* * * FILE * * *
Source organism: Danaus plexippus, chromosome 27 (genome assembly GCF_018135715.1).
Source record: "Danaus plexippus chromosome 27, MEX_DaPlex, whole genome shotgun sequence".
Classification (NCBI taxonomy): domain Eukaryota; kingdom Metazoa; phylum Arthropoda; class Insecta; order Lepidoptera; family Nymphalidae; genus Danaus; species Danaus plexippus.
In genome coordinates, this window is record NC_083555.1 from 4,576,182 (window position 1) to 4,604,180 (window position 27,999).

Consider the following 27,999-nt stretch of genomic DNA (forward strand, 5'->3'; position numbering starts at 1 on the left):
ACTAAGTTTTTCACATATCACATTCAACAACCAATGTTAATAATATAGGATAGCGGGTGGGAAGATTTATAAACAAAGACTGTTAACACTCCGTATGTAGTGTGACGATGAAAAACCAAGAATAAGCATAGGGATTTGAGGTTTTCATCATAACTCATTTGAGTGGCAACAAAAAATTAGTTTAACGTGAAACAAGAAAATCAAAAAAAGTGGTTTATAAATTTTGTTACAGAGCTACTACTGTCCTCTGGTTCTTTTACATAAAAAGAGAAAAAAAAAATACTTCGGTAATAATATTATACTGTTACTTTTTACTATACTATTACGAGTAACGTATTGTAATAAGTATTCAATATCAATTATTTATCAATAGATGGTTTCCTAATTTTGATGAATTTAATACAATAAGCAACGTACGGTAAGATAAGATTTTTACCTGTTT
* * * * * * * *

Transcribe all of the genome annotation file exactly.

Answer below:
Source organism: Danaus plexippus, chromosome 27 (genome assembly GCF_018135715.1).
Source record: "Danaus plexippus chromosome 27, MEX_DaPlex, whole genome shotgun sequence".
Classification (NCBI taxonomy): domain Eukaryota; kingdom Metazoa; phylum Arthropoda; class Insecta; order Lepidoptera; family Nymphalidae; genus Danaus; species Danaus plexippus.
In genome coordinates, this window is record NC_083555.1 from 4,576,182 (window position 1) to 4,604,180 (window position 27,999).

Consider the following 27,999-nt stretch of genomic DNA (forward strand, 5'->3'; position numbering starts at 1 on the left):
ACTAAGTTTTTCACATATCACATTCAACAACCAATGTTAATAATATAGGATAGCGGGTGGGAAGATTTATAAACAAAGACTGTTAACACTCCGTATGTAGTGTGACGATGAAAAACCAAGAATAAGCATAGGGATTTGAGGTTTTCATCATAACTCATTTGAGTGGCAACAAAAAATTAGTTTAACGTGAAACAAGAAAATCAAAAAAAGTGGTTTATAAATTTTGTTACAGAGCTACTACTGTCCTCTGGTTCTTTTACATAAAAAGAGAAAAAAAAAATACTTCGGTAATAATATTATACTGTTACTTTTTACTATACTATTACGAGTAACGTATTGTAATAAGTATTCAATATCAATTATTTATCAATAGATGGTTTCCTAATTTTGATGAATTTAATACAATAAGCAACGTACGGTAAGATAAGATTTTTACCTGTTT